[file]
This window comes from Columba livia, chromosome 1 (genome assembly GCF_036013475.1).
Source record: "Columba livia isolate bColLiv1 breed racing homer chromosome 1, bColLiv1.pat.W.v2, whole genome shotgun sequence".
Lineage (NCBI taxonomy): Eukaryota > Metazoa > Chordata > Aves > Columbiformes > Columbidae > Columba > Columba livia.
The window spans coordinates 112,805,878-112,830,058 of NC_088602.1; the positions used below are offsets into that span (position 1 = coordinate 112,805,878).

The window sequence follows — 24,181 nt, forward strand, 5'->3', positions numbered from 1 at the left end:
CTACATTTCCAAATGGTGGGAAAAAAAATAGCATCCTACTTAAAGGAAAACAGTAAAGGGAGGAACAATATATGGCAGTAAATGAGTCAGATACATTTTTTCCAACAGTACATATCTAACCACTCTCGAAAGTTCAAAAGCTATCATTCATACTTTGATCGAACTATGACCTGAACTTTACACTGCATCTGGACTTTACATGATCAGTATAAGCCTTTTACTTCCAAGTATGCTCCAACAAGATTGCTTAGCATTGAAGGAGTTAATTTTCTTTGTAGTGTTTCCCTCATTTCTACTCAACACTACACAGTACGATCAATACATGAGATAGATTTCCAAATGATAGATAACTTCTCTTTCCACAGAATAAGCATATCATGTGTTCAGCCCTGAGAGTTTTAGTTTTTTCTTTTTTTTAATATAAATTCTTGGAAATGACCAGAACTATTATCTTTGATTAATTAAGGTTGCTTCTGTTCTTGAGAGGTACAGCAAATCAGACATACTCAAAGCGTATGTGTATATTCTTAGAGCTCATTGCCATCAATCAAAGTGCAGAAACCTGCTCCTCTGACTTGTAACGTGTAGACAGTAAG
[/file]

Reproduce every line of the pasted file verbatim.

This window comes from Columba livia, chromosome 1 (genome assembly GCF_036013475.1).
Source record: "Columba livia isolate bColLiv1 breed racing homer chromosome 1, bColLiv1.pat.W.v2, whole genome shotgun sequence".
Lineage (NCBI taxonomy): Eukaryota > Metazoa > Chordata > Aves > Columbiformes > Columbidae > Columba > Columba livia.
The window spans coordinates 112,805,878-112,830,058 of NC_088602.1; the positions used below are offsets into that span (position 1 = coordinate 112,805,878).

The window sequence follows — 24,181 nt, forward strand, 5'->3', positions numbered from 1 at the left end:
CTACATTTCCAAATGGTGGGAAAAAAAATAGCATCCTACTTAAAGGAAAACAGTAAAGGGAGGAACAATATATGGCAGTAAATGAGTCAGATACATTTTTTCCAACAGTACATATCTAACCACTCTCGAAAGTTCAAAAGCTATCATTCATACTTTGATCGAACTATGACCTGAACTTTACACTGCATCTGGACTTTACATGATCAGTATAAGCCTTTTACTTCCAAGTATGCTCCAACAAGATTGCTTAGCATTGAAGGAGTTAATTTTCTTTGTAGTGTTTCCCTCATTTCTACTCAACACTACACAGTACGATCAATACATGAGATAGATTTCCAAATGATAGATAACTTCTCTTTCCACAGAATAAGCATATCATGTGTTCAGCCCTGAGAGTTTTAGTTTTTTCTTTTTTTTAATATAAATTCTTGGAAATGACCAGAACTATTATCTTTGATTAATTAAGGTTGCTTCTGTTCTTGAGAGGTACAGCAAATCAGACATACTCAAAGCGTATGTGTATATTCTTAGAGCTCATTGCCATCAATCAAAGTGCAGAAACCTGCTCCTCTGACTTGTAACGTGTAGACAGTAAG